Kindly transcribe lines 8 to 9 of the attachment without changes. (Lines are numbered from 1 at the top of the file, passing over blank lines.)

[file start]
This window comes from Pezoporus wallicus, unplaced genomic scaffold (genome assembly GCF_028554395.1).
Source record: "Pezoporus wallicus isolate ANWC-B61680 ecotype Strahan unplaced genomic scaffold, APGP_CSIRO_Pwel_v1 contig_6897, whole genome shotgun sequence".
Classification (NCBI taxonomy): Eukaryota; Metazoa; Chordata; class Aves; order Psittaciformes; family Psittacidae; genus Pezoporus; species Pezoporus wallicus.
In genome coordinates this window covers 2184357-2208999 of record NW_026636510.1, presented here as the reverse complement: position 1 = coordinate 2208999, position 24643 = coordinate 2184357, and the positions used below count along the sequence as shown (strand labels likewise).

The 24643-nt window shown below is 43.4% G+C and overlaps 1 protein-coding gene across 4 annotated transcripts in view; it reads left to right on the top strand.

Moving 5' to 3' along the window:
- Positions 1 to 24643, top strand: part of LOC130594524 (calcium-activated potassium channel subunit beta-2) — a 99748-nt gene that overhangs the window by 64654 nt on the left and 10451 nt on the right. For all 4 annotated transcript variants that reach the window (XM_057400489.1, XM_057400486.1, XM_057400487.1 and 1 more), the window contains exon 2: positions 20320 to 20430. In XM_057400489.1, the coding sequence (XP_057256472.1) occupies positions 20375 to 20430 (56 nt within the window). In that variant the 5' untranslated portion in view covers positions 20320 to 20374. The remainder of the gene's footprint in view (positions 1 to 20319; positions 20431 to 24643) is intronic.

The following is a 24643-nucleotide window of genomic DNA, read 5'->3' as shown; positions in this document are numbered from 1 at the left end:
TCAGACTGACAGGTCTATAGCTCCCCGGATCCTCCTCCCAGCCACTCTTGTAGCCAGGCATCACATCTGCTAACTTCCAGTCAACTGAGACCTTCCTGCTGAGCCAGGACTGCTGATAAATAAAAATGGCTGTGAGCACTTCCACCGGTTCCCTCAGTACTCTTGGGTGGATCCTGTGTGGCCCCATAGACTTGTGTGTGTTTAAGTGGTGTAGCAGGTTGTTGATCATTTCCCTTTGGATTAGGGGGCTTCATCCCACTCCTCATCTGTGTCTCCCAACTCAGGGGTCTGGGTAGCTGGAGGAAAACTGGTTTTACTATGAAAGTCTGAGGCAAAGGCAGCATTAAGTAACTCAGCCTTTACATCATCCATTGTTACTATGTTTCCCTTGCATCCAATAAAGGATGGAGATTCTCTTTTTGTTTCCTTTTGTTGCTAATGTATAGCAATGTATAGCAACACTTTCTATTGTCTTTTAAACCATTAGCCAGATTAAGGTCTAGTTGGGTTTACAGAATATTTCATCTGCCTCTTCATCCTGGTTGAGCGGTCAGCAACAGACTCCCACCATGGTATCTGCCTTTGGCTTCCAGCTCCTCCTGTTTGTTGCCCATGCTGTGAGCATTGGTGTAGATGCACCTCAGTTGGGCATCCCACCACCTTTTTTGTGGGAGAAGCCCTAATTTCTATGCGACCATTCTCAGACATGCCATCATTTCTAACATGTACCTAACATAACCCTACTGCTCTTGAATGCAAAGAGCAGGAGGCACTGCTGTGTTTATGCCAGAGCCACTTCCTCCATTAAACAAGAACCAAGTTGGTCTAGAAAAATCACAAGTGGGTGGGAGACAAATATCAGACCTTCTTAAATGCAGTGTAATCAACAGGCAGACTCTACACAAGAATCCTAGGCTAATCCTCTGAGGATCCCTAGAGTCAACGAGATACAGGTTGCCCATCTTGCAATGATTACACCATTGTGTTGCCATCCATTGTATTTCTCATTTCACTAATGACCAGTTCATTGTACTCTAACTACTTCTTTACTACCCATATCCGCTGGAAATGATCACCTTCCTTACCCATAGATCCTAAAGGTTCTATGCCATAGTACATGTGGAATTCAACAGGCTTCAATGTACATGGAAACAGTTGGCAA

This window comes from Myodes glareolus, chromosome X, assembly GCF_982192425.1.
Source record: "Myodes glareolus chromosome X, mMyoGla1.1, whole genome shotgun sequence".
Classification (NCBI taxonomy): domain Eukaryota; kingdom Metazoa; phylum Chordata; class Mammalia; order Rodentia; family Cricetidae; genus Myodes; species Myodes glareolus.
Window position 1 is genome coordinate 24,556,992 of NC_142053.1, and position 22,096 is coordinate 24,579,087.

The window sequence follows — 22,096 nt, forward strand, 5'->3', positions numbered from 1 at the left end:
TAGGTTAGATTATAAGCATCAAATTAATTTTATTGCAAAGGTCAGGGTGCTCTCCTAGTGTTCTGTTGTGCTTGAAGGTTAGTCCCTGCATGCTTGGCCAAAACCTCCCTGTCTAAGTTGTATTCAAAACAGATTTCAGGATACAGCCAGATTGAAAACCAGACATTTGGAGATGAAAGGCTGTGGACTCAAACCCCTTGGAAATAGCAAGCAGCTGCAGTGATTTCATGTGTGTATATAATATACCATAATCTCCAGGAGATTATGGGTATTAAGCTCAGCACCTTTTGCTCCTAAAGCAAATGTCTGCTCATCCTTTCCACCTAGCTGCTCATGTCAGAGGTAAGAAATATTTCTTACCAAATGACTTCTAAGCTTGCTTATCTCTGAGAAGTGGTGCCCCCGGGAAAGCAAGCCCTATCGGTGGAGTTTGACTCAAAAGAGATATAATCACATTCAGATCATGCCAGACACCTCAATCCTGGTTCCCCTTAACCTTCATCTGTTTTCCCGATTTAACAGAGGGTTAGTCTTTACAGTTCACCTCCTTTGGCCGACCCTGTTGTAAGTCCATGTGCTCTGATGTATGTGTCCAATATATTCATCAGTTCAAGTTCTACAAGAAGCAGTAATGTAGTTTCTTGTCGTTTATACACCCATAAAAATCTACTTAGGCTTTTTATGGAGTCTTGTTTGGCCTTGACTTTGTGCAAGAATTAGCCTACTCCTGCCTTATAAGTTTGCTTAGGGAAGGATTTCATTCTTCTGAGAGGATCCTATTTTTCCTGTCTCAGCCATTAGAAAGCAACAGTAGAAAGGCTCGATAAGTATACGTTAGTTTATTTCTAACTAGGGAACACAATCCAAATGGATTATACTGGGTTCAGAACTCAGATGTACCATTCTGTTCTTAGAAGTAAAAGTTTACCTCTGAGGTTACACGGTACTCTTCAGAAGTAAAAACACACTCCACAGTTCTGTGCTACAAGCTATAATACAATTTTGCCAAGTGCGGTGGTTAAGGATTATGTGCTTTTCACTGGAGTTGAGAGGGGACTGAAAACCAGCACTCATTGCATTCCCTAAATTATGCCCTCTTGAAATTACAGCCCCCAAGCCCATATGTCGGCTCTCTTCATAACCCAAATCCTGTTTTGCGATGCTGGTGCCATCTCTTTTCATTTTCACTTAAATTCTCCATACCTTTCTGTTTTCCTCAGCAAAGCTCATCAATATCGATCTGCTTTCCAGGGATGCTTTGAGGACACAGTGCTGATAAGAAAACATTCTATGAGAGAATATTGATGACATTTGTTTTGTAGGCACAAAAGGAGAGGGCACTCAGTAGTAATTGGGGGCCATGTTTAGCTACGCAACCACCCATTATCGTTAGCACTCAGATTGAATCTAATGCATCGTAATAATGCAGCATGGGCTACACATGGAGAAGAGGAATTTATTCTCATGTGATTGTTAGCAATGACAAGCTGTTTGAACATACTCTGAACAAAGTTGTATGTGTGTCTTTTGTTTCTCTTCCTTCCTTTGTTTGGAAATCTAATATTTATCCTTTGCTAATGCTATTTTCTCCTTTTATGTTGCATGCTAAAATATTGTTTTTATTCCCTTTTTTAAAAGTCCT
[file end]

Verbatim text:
The following is a 24643-nucleotide window of genomic DNA, read 5'->3' as shown; positions in this document are numbered from 1 at the left end:
TCAGACTGACAGGTCTATAGCTCCCCGGATCCTCCTCCCAGCCACTCTTGTAGCCAGGCATCACATCTGCTAACTTCCAGTCAACTGAGACCTTCCTGCTGAGCCAGGACTGCTGATAAATAAAAATGGCTGTGAGCACTTCCACCGGTTCCCTCAGTACTCTTGGGTGGATCCTGTGTGGCCCCATAGACTTGTGTGTGTTTAAGTGGTGTAGCAGGTTGTTGATCATTTCCCTTTGGATTAGGGGGCTTCATCCCACTCCTCATCTGTGTCTCCCAACTCAGGGGTCTGGGTAGCTGGAGGAAAACTGGTTTTACTATGAAAGTCTGAGGCAAAGGCAGCATTAAGTAACTCAGCCTTTACATCATCCATTGTTACTATGTTTCCCTTGCATCCAATAAAGGATGGAGATTCTCTTTTTGTTTCCTTTTGTTGCTAATGTATAGCAATGTATAGCAACACTTTCTATTGTCTTTTAAACCATTAGCCAGATTAAGGTCTAGTTGGGTTTACAGAATATTTCATCTGCCTCTTCATCCTGGTTGAGCGGTCAGCAACAGACTCCCACCATGGTATCTGCCTTTGGCTTCCAGCTCCTCCTGTTTGTTGCCCATGCTGTGAGCATTGGTGTAGATGCACCTCAGTTGGGCATCCCACCACCTTTTTTGTGGGAGAAGCCCTAATTTCTATGCGACCATTCTCAGACATGCCATCATTTCTAACATGTACCTAACATAACCCTACTGCTCTTGAATGCAAAGAGCAGGAGGCACTGCTGTGTTTATGCCAGAGCCACTTCCTCCATTAAACAAGAACCAAGTTGGTCTAGAAAAATCACAAGTGGGTGGGAGACAAATATCAGACCTTCTTAAATGCAGTGTAATCAACAGGCAGACTCTACACAAGAATCCTAGGCTAATCCTCTGAGGATCCCTAGAGTCAACGAGATACAGGTTGCCCATCTTGCAATGATTACACCATTGTGTTGCCATCCATTGTATTTCTCATTTCACTAATGACCAGTTCATTGTACTCTAACTACTTCTTTACTACCCATATCCGCTGGAAATGATCACCTTCCTTACCCATAGATCCTAAAGGTTCTATGCCATAGTACATGTGGAATTCAACAGGCTTCAATGTACATGGAAACAGTTGGCAA